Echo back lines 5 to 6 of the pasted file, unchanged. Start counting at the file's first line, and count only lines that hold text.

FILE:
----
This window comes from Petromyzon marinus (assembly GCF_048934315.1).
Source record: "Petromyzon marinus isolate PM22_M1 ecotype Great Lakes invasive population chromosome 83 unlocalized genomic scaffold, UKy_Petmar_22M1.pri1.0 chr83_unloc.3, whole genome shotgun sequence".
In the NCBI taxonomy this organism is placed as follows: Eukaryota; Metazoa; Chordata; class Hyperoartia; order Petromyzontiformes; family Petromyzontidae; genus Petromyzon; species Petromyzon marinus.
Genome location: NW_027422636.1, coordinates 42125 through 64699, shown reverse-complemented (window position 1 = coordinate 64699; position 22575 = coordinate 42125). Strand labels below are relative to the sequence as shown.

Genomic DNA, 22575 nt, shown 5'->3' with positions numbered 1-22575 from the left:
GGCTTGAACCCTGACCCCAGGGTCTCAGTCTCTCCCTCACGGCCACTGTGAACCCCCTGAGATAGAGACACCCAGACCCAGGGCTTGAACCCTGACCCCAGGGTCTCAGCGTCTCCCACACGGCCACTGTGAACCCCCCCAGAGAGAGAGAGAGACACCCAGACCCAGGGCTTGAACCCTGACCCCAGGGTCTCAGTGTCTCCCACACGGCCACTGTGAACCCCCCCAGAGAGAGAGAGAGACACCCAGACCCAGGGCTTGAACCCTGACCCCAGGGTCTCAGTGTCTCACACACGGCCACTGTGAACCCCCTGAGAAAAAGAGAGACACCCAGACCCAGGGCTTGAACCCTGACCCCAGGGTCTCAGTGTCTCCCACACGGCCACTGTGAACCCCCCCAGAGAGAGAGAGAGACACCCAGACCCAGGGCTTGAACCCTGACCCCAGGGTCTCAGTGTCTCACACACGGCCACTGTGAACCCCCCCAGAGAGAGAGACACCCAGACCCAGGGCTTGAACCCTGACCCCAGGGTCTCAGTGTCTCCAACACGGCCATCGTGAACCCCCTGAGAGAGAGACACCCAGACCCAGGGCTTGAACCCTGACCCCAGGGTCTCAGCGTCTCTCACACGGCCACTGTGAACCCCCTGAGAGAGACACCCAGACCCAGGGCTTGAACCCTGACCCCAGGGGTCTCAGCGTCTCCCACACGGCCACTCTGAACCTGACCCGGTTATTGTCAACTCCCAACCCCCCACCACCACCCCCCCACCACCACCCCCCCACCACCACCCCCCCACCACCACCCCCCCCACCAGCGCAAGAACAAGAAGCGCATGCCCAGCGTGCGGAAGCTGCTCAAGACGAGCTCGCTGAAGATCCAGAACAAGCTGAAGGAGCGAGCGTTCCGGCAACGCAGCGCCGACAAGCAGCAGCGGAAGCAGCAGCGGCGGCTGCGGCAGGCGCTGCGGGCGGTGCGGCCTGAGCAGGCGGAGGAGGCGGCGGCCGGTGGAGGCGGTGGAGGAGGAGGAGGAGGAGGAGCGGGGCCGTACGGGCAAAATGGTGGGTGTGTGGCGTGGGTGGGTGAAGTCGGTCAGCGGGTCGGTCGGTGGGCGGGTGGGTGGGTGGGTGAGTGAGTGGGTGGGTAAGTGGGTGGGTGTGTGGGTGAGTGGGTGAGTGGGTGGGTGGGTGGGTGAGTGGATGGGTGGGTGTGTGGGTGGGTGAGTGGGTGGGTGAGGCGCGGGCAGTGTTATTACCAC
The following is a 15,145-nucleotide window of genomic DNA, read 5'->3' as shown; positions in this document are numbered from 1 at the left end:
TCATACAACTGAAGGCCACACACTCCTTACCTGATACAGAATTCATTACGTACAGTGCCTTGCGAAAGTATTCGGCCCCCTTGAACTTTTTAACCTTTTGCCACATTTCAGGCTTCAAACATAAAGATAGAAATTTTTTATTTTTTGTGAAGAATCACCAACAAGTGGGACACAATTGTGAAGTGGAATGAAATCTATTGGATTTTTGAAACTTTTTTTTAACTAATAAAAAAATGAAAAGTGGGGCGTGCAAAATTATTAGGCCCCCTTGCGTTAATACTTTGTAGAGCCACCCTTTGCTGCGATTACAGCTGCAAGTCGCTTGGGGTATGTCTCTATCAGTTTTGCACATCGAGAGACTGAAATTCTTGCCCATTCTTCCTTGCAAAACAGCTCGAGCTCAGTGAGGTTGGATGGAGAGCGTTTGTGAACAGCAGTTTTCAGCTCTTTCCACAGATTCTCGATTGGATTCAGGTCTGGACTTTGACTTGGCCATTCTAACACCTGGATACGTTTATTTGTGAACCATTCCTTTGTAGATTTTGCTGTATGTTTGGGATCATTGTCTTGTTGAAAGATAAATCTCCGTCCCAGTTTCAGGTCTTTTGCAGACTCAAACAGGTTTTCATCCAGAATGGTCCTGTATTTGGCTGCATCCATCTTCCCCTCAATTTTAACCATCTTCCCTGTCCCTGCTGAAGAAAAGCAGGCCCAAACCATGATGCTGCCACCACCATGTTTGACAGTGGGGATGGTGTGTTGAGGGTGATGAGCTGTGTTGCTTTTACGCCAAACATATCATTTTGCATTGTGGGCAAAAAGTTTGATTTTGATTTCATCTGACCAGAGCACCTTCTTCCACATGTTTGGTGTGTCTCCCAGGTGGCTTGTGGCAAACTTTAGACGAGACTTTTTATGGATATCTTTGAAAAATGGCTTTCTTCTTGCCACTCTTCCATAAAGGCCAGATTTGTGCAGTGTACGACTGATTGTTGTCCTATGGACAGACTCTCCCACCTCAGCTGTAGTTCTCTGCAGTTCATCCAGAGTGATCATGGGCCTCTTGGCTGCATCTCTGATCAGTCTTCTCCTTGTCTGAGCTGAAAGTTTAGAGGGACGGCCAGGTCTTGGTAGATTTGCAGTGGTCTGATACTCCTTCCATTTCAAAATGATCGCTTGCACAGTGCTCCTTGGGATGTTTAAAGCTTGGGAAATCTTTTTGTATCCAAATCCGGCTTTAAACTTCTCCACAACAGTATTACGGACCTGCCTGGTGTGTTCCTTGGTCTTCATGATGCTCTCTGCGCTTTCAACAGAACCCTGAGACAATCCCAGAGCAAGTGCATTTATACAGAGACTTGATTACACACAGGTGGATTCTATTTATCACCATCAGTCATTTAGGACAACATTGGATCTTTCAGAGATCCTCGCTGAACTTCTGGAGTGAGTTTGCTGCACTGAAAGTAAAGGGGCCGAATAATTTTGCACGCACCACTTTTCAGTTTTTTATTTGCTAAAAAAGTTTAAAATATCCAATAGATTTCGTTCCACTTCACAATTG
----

Genomic DNA, 22575 nt, shown 5'->3' with positions numbered 1-22575 from the left:
GGCTTGAACCCTGACCCCAGGGTCTCAGTCTCTCCCTCACGGCCACTGTGAACCCCCTGAGATAGAGACACCCAGACCCAGGGCTTGAACCCTGACCCCAGGGTCTCAGCGTCTCCCACACGGCCACTGTGAACCCCCCCAGAGAGAGAGAGAGACACCCAGACCCAGGGCTTGAACCCTGACCCCAGGGTCTCAGTGTCTCCCACACGGCCACTGTGAACCCCCCCAGAGAGAGAGAGAGACACCCAGACCCAGGGCTTGAACCCTGACCCCAGGGTCTCAGTGTCTCACACACGGCCACTGTGAACCCCCTGAGAAAAAGAGAGACACCCAGACCCAGGGCTTGAACCCTGACCCCAGGGTCTCAGTGTCTCCCACACGGCCACTGTGAACCCCCCCAGAGAGAGAGAGAGACACCCAGACCCAGGGCTTGAACCCTGACCCCAGGGTCTCAGTGTCTCACACACGGCCACTGTGAACCCCCCCAGAGAGAGAGACACCCAGACCCAGGGCTTGAACCCTGACCCCAGGGTCTCAGTGTCTCCAACACGGCCATCGTGAACCCCCTGAGAGAGAGACACCCAGACCCAGGGCTTGAACCCTGACCCCAGGGTCTCAGCGTCTCTCACACGGCCACTGTGAACCCCCTGAGAGAGACACCCAGACCCAGGGCTTGAACCCTGACCCCAGGGGTCTCAGCGTCTCCCACACGGCCACTCTGAACCTGACCCGGTTATTGTCAACTCCCAACCCCCCACCACCACCCCCCCACCACCACCCCCCCACCACCACCCCCCCACCACCACCCCCCCCACCAGCGCAAGAACAAGAAGCGCATGCCCAGCGTGCGGAAGCTGCTCAAGACGAGCTCGCTGAAGATCCAGAACAAGCTGAAGGAGCGAGCGTTCCGGCAACGCAGCGCCGACAAGCAGCAGCGGAAGCAGCAGCGGCGGCTGCGGCAGGCGCTGCGGGCGGTGCGGCCTGAGCAGGCGGAGGAGGCGGCGGCCGGTGGAGGCGGTGGAGGAGGAGGAGGAGGAGGAGCGGGGCCGTACGGGCAAAATGGTGGGTGTGTGGCGTGGGTGGGTGAAGTCGGTCAGCGGGTCGGTCGGTGGGCGGGTGGGTGGGTGGGTGAGTGAGTGGGTGGGTAAGTGGGTGGGTGTGTGGGTGAGTGGGTGAGTGGGTGGGTGGGTGGGTGAGTGGATGGGTGGGTGTGTGGGTGGGTGAGTGGGTGGGTGAGGCGCGGGCAGTGTTATTACCAC